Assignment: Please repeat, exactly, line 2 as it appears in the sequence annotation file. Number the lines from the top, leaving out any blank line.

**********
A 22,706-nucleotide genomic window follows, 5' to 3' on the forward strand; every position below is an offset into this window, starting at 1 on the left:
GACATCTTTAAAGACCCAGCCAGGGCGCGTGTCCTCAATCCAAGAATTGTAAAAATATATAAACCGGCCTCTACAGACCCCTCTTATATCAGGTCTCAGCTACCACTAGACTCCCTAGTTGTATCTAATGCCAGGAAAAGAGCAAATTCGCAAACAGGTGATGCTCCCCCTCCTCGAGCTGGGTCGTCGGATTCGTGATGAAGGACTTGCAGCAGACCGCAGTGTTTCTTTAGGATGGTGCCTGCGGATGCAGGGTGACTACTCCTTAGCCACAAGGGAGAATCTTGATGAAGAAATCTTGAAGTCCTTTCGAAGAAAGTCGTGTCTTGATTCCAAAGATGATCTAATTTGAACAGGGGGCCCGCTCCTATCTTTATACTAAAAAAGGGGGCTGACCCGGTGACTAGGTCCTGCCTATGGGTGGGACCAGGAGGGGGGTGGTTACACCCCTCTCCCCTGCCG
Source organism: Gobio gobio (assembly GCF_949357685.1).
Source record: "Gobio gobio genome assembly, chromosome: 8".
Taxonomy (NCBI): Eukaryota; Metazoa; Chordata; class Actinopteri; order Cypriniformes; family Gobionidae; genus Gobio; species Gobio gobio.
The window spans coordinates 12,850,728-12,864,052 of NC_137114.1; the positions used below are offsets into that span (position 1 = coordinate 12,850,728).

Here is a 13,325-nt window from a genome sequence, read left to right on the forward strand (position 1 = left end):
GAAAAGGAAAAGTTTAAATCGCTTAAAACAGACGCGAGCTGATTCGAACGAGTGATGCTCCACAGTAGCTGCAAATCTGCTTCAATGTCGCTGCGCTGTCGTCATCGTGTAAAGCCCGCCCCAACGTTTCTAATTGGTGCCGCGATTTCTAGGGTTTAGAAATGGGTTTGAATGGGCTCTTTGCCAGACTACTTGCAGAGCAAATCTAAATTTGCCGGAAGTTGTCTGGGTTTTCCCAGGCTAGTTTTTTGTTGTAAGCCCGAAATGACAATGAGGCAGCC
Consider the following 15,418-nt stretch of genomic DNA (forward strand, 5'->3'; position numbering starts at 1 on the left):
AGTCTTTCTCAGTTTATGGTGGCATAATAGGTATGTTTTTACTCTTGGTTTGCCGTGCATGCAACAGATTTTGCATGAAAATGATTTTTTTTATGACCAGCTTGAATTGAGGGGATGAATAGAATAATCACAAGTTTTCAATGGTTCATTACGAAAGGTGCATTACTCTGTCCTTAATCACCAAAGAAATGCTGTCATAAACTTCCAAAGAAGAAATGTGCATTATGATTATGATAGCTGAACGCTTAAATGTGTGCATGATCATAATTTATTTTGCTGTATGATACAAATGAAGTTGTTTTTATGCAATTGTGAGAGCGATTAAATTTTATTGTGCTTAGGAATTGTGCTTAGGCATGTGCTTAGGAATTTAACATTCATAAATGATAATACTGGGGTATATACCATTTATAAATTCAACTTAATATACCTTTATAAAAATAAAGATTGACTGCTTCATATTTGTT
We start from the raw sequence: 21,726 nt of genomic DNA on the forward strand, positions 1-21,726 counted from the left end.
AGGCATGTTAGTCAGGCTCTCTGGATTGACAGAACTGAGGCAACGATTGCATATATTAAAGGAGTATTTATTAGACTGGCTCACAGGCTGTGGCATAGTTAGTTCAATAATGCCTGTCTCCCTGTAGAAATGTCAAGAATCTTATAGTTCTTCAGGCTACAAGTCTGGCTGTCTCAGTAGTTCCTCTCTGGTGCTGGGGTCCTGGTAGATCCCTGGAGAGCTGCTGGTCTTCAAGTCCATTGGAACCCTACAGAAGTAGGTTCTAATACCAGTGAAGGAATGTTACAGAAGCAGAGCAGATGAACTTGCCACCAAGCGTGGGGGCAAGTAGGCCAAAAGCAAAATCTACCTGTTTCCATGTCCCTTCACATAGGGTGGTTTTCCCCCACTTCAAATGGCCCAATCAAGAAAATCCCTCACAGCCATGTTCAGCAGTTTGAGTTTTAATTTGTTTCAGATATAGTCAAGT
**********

GACATCTTTAAAGACCCAGCCAGGGCGCGTGTCCTCAATCCAAGAATTGTAAAAATATATAAACCGGCCTCTACAGACCCCTCTTATATCAGGTCTCAGCTACCACTAGACTCCCTAGTTGTATCTAATGCCAGGAAAAGAGCAAATTCGCAAACAGGTGATGCTCCCCCTCCTCGAGCTGGGTCGTCGGATTCGTGATGAAGGACTTGCAGCAGACCGCAGTGTTTCTTTAGGATGGTGCCTGCGGATGCAGGGTGACTACTCCTTAGCCACAAGGGAGAATCTTGATGAAGAAATCTTGAAGTCCTTTCGAAGAAAGTCGTGTCTTGATTCCAAAGATGATCTAATTTGAACAGGGGGCCCGCTCCTATCTTTATACTAAAAAAGGGGGCTGACCCGGTGACTAGGTCCTGCCTATGGGTGGGACCAGGAGGGGGGTGGTTACACCCCTCTCCCCTGCCG